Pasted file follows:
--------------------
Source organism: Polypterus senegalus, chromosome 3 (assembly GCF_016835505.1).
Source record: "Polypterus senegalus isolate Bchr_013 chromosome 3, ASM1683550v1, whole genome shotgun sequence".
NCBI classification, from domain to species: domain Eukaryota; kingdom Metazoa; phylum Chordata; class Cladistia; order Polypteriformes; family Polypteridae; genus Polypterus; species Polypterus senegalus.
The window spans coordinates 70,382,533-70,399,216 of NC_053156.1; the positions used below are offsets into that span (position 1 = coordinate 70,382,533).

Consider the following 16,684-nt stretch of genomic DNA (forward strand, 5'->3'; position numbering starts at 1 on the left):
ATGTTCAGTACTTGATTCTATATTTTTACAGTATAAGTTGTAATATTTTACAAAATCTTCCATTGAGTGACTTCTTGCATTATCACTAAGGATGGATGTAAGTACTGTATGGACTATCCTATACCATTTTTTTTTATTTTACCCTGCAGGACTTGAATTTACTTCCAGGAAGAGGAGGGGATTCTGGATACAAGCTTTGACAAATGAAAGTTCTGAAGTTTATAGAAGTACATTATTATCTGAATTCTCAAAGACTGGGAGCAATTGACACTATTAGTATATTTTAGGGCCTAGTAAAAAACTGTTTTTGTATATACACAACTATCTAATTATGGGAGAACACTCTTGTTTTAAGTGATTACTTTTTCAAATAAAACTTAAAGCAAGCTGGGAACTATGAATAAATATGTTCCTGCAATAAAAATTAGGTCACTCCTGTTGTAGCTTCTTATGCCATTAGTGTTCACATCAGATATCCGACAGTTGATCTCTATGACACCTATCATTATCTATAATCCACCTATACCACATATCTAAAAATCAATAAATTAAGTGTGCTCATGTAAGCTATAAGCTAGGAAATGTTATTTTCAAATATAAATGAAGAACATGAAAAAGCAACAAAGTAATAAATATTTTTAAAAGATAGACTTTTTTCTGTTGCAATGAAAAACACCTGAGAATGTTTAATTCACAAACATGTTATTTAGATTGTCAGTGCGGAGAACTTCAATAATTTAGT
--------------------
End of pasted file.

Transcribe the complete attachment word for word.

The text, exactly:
Source organism: Polypterus senegalus, chromosome 3 (assembly GCF_016835505.1).
Source record: "Polypterus senegalus isolate Bchr_013 chromosome 3, ASM1683550v1, whole genome shotgun sequence".
NCBI classification, from domain to species: domain Eukaryota; kingdom Metazoa; phylum Chordata; class Cladistia; order Polypteriformes; family Polypteridae; genus Polypterus; species Polypterus senegalus.
The window spans coordinates 70,382,533-70,399,216 of NC_053156.1; the positions used below are offsets into that span (position 1 = coordinate 70,382,533).

Consider the following 16,684-nt stretch of genomic DNA (forward strand, 5'->3'; position numbering starts at 1 on the left):
ATGTTCAGTACTTGATTCTATATTTTTACAGTATAAGTTGTAATATTTTACAAAATCTTCCATTGAGTGACTTCTTGCATTATCACTAAGGATGGATGTAAGTACTGTATGGACTATCCTATACCATTTTTTTTTATTTTACCCTGCAGGACTTGAATTTACTTCCAGGAAGAGGAGGGGATTCTGGATACAAGCTTTGACAAATGAAAGTTCTGAAGTTTATAGAAGTACATTATTATCTGAATTCTCAAAGACTGGGAGCAATTGACACTATTAGTATATTTTAGGGCCTAGTAAAAAACTGTTTTTGTATATACACAACTATCTAATTATGGGAGAACACTCTTGTTTTAAGTGATTACTTTTTCAAATAAAACTTAAAGCAAGCTGGGAACTATGAATAAATATGTTCCTGCAATAAAAATTAGGTCACTCCTGTTGTAGCTTCTTATGCCATTAGTGTTCACATCAGATATCCGACAGTTGATCTCTATGACACCTATCATTATCTATAATCCACCTATACCACATATCTAAAAATCAATAAATTAAGTGTGCTCATGTAAGCTATAAGCTAGGAAATGTTATTTTCAAATATAAATGAAGAACATGAAAAAGCAACAAAGTAATAAATATTTTTAAAAGATAGACTTTTTTCTGTTGCAATGAAAAACACCTGAGAATGTTTAATTCACAAACATGTTATTTAGATTGTCAGTGCGGAGAACTTCAATAATTTAGT